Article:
This means that World Heritage selection has to be: The very best sites, accessible and important to all people, possessing the highest existing and potential scientific value.
The BML contains the oldest geology ever proposed for WHS inscription, but that is not its main value. The reason for its high value lies in the state of preservation of the rocks that allows scientists, with increasingly sophisticated technology to interpret the earliest history of the earth. This is because the chemical and physical structure of these rocks, have miraculously remained unaltered by the passage of vast periods of time. That is why the rocks preserved microfossils and other clearly interpretable evidence of their origins. That is why, in the unmatched 350 million year sequence of the Archaean eon that exists in the BML, the future discoveries from these geological exposures are likely to be even more enlightening and valuable.
All the inscripted World Heritage sites that have "earth science features of outstanding universal value" (184 of them) may be provisionally sorted into 13 Themes (Dingwall et al, 2005). If BML is distinguished primarily by features that fit Themes 4 and 5, with support values from Theme 13, then comparisons should be made mainly with sites claiming these attributes. In addition there are a further 60+ sites, inscripted for other Natural Heritage values, such as biodiversity. Most of these sites have "earth science values" supporting the primary features for which they earned inscription. Comments summarising these comparisons are set out below.
Stratigraphy (Theme 4): (from the 184 sites with "earth science features"): Two sites have features of OUV. Neither present other features of significant value. 1 - Grand Canyon (USA, Permian period); 2. Dorset & East Devon Coast (UK, Mezozoic era) which is mainly an exemplary fossil site.
Fossils (Theme 5): (from the 184 sites with "earth science features"): Eleven sites have OUV (+ one [Ngorongoro, (TZ, Pleistocene)] with a "possible" OUV feature). None presents other features of significant value. Of the 11 sites, only three are from the Devonian era or older, and all are from Canada (in increasing age): Miquasha, Devonian (fishes and forests); Gros Morne, Ordovician (fishes and corals) and Burgess Shale from the Cambrian (first trilobites).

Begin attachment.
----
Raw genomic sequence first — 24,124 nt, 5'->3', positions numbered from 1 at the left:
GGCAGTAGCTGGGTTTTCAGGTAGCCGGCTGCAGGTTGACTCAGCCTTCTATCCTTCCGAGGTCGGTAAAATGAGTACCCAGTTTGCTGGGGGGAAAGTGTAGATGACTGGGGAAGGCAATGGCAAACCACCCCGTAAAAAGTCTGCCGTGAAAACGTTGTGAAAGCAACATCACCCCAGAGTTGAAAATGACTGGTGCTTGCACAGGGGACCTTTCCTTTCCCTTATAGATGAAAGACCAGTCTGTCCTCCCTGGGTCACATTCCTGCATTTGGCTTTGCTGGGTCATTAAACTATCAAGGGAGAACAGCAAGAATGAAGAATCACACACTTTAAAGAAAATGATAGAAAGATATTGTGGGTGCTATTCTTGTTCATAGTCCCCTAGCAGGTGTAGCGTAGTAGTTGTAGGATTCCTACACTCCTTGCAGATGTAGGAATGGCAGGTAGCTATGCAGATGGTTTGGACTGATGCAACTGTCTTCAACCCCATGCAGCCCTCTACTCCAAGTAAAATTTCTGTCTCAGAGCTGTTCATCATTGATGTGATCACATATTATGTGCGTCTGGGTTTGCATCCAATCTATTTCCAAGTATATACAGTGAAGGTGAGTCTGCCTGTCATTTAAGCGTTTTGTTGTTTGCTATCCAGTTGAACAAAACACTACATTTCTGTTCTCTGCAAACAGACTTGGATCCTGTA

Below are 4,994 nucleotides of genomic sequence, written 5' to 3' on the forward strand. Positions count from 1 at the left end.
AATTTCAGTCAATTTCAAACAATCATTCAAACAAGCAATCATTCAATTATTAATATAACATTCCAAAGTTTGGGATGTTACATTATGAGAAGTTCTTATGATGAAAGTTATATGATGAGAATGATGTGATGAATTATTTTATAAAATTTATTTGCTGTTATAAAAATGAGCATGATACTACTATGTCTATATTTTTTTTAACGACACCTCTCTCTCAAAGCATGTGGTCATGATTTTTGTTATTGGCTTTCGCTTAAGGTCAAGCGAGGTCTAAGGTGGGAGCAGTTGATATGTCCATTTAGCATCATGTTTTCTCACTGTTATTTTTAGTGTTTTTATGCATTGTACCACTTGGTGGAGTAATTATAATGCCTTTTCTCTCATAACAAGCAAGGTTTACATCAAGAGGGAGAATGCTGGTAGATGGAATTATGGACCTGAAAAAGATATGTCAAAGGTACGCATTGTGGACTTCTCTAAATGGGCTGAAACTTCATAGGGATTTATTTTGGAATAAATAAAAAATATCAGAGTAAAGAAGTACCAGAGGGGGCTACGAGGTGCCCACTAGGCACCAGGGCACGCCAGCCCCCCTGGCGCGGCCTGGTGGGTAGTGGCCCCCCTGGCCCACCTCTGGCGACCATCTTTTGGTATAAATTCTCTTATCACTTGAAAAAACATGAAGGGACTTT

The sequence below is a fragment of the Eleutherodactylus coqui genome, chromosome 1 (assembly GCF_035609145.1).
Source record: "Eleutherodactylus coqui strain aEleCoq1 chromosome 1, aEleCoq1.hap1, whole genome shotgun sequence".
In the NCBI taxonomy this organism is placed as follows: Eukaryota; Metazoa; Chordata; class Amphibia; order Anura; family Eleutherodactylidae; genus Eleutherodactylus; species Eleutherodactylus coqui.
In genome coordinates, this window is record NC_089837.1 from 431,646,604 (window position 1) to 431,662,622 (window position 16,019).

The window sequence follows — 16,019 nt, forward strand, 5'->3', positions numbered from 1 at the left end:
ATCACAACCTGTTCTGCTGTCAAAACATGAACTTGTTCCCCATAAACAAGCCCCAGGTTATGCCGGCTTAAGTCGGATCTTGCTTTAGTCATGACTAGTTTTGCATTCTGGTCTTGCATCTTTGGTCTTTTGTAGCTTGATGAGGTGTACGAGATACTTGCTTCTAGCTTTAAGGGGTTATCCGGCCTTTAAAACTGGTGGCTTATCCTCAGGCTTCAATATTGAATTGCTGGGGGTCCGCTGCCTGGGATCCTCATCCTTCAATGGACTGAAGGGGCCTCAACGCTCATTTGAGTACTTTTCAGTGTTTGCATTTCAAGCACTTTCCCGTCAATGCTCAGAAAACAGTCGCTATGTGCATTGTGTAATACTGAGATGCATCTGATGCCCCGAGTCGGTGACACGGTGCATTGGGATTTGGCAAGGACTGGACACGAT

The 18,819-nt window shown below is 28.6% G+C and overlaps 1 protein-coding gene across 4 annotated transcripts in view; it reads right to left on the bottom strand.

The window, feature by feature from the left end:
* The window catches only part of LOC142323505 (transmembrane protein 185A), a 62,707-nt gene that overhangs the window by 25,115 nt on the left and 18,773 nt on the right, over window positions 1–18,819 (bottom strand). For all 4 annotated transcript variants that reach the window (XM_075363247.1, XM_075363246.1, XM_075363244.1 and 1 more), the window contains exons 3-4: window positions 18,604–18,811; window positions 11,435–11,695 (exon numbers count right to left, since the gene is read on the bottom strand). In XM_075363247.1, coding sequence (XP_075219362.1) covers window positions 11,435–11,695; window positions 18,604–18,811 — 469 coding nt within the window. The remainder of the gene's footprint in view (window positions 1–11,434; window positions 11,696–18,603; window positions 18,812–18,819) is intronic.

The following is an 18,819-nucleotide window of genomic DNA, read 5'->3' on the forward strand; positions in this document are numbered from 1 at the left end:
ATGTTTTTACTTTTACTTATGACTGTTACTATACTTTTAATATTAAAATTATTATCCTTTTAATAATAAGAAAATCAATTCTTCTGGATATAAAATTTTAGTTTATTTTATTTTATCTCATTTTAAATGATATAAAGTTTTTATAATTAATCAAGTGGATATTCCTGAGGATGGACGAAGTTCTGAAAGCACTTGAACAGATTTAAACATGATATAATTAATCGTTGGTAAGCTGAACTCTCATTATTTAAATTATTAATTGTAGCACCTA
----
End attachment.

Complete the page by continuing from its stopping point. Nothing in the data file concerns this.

Meteorite Impacts (Theme 13): Only the Vredefort Impact Structure is inscripted, presenting no other features of significant value.
There are no sites that have Stratigraphic, Fossil or Meteorite Impact features, from any of the other World Heritage sites inscripted for other natural heritage values. (Extracted from Dingwall et al (2005)
In summary, there are no inscripted geo-heritage sites from the Precambrian, anywhere on the World Heritage list. Fossil sites of this age are presumably not expected or extremely rare, until the discoveries in Barberton's komatiites pushed the time-frontier of life back an incredible one billion years. The existing stratigraphic sites (2) are both relatively young in geological terms.
A thorough comparison should include a sample of known sites that have not been brought to the notice of the WHC, examples:
Pilbara, in northern West Australia, is the most comparable site but is not registered as any form of heritage asset. It is more extensive than the BML site, more remote and much more difficult to access. Material is very poorly exposed, deeply weathered and includes a much lower diversity and smaller age-range of available rocks (D. R. Lowe, in lit.).
There are Canadian sites in the Slave Province (N-W Territories) where 4 000-2 800 Myr rocks are reported, and along the Labrador Coastal Strip (opposite West Greenland). There are also sites in West Greenland, in the Fiskenaesset and Nuuk regions, where the Amitsoq gneisses are located as part of the North Atlantic Craton. These exposures have an age range of 3870-3380 Myrs. The Isua greenstone belt is the oldest known greenstone belt in
the world, but is strongly metamorphosed, fragmented and poorly exposed, being partly covered by the Greenland ice sheet. (C.R. Anhaeusser, in lit.). As such these sites have far less potential to yield important new information about the Earth's early surface and life than the BML.
These sites are all older than, or have a similar age to, the BML but are highly fragmented and metamorphosed and do not provide a clear record of events in the early stages of Earth's history (McCarthy and Rubidge, 2005). There are snippets of rocks of this age in many other areas, but the continuity of the BML record is unrivalled. Also, in many of these areas, such rocks are covered by deep soils, forests, or younger materials. (D. R. Lowe, in lit.).
It is also necessary to look at the range of WHS inscriptions within South Africa to consider the balance provided by other candidate sites, and those that have already been inscripted. Only two of the SA sites have any geological features of value. These are the Vredefort Impact Structure and the Cradle of Humankind. The first is truly ancient (~2023 Myrs), but is otherwise one-dimensional as the stand-alone oldest and largest known meteorite impact site. The second is very recent, comprising karst breccia deposits of around 3 million years old, one of the richest hominid/pre-hominid sites known. No meaningful comparison can otherwise be made with the Archaean features of the Barberton Mountain Land.